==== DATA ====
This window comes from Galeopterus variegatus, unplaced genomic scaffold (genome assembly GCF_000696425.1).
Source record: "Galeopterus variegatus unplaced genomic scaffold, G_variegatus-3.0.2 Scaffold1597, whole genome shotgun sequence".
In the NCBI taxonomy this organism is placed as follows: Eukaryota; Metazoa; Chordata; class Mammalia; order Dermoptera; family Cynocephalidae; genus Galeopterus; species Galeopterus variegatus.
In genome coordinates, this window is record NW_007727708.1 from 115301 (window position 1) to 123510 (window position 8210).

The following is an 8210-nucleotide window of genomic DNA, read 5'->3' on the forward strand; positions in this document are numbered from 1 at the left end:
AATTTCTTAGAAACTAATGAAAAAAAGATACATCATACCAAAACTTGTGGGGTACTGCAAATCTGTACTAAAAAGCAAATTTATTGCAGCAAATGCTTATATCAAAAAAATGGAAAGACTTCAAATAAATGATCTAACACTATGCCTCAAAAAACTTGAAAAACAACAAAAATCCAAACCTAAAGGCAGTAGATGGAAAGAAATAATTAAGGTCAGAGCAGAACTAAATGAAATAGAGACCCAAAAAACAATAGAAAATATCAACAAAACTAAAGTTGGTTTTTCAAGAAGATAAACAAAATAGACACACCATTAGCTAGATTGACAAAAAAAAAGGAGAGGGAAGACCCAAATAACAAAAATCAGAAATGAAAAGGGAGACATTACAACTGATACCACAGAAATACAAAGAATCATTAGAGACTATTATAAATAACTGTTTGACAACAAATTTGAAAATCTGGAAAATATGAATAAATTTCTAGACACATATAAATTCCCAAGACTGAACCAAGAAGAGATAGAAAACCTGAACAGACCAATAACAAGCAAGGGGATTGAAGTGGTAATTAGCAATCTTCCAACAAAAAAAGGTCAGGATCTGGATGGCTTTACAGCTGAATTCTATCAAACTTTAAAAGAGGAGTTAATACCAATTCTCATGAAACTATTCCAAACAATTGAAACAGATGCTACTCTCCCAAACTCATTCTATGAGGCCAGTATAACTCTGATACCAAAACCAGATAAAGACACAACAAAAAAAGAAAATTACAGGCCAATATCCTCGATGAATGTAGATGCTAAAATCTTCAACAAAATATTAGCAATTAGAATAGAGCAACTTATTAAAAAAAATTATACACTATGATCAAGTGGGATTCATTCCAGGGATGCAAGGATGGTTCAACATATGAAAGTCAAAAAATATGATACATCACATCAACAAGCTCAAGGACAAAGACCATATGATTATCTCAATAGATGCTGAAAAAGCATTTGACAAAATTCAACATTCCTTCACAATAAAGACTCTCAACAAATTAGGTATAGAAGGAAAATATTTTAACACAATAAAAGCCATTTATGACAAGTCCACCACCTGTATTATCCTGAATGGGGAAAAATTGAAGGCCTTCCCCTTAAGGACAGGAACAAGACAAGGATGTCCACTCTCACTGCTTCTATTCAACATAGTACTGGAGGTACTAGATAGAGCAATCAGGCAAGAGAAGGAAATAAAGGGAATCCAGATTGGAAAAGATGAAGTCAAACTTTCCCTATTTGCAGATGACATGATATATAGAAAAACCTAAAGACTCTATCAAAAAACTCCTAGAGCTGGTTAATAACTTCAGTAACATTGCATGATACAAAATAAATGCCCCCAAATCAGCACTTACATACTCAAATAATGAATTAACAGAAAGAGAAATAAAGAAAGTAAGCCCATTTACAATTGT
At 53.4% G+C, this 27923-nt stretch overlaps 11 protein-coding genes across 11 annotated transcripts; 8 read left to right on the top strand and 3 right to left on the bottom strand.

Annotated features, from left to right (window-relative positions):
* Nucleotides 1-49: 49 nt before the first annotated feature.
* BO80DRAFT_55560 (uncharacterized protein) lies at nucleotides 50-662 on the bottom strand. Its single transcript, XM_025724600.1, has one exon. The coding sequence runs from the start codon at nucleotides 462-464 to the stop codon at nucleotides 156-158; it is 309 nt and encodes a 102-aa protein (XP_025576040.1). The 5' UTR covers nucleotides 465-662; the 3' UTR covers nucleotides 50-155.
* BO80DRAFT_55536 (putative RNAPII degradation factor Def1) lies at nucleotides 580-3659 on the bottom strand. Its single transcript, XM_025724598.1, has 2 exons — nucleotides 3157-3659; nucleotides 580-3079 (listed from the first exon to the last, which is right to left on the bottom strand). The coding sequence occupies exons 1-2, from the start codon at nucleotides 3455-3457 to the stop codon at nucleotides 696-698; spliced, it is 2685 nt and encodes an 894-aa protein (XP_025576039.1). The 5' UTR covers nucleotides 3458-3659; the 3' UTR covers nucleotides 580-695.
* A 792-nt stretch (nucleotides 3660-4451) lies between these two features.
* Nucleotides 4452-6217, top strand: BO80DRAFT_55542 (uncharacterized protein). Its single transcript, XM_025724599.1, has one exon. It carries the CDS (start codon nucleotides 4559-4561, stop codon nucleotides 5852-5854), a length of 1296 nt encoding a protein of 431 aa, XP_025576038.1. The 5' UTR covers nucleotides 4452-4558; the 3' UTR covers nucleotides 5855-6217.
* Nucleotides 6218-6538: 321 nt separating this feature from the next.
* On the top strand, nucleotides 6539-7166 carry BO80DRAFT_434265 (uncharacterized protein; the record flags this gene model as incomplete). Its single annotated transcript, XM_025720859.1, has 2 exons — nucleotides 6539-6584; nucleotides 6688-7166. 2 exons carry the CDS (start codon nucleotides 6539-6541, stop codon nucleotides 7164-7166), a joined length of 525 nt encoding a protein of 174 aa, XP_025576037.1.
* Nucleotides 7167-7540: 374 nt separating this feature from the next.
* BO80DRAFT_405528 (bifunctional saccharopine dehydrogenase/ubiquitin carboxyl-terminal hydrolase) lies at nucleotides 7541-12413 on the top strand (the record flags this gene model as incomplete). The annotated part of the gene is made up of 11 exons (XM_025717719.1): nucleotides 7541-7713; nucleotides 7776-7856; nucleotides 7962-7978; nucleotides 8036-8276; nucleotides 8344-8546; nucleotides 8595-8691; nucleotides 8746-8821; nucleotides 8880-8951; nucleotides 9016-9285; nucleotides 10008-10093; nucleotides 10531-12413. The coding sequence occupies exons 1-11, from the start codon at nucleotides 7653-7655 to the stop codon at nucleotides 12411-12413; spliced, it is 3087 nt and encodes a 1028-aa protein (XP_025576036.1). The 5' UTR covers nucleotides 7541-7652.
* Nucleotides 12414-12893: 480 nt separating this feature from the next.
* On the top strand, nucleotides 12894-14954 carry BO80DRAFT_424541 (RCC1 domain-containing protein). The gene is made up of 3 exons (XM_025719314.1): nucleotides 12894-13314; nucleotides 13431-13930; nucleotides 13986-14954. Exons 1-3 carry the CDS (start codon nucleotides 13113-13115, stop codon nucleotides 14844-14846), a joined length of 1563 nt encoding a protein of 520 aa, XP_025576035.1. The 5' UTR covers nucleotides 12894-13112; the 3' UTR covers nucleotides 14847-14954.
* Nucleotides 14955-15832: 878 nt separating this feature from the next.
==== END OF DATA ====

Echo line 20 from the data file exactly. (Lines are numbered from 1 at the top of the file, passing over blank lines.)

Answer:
* Nucleotides 14955-15832: 878 nt separating this feature from the next.